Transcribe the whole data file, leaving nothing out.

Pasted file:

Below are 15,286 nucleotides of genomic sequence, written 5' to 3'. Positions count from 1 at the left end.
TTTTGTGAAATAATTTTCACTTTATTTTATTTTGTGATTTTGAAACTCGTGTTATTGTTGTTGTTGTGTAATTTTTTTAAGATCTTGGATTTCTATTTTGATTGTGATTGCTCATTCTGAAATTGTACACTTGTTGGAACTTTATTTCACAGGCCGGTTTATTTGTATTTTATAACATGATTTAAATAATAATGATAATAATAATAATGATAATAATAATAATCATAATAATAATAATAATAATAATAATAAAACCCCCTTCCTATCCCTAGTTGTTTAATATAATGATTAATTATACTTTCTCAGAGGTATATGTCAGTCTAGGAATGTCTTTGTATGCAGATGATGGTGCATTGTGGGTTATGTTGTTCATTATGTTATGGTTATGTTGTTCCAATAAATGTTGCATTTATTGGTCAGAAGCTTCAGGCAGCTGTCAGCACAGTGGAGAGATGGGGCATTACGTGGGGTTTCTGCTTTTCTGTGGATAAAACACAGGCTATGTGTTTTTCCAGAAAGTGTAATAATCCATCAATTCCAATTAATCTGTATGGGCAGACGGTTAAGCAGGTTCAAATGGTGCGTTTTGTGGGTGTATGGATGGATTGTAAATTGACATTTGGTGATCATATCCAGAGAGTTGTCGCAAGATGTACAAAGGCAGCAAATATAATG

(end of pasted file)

Below are 15,286 nucleotides of genomic sequence, written 5' to 3'. Positions count from 1 at the left end.
TTTTGTGAAATAATTTTCACTTTATTTTATTTTGTGATTTTGAAACTCGTGTTATTGTTGTTGTTGTGTAATTTTTTTAAGATCTTGGATTTCTATTTTGATTGTGATTGCTCATTCTGAAATTGTACACTTGTTGGAACTTTATTTCACAGGCCGGTTTATTTGTATTTTATAACATGATTTAAATAATAATGATAATAATAATAATGATAATAATAATAATCATAATAATAATAATAATAATAATAATAAAACCCCCTTCCTATCCCTAGTTGTTTAATATAATGATTAATTATACTTTCTCAGAGGTATATGTCAGTCTAGGAATGTCTTTGTATGCAGATGATGGTGCATTGTGGGTTATGTTGTTCATTATGTTATGGTTATGTTGTTCCAATAAATGTTGCATTTATTGGTCAGAAGCTTCAGGCAGCTGTCAGCACAGTGGAGAGATGGGGCATTACGTGGGGTTTCTGCTTTTCTGTGGATAAAACACAGGCTATGTGTTTTTCCAGAAAGTGTAATAATCCATCAATTCCAATTAATCTGTATGGGCAGACGGTTAAGCAGGTTCAAATGGTGCGTTTTGTGGGTGTATGGATGGATTGTAAATTGACATTTGGTGATCATATCCAGAGAGTTGTCGCAAGATGTACAAAGGCAGCAAATATAATG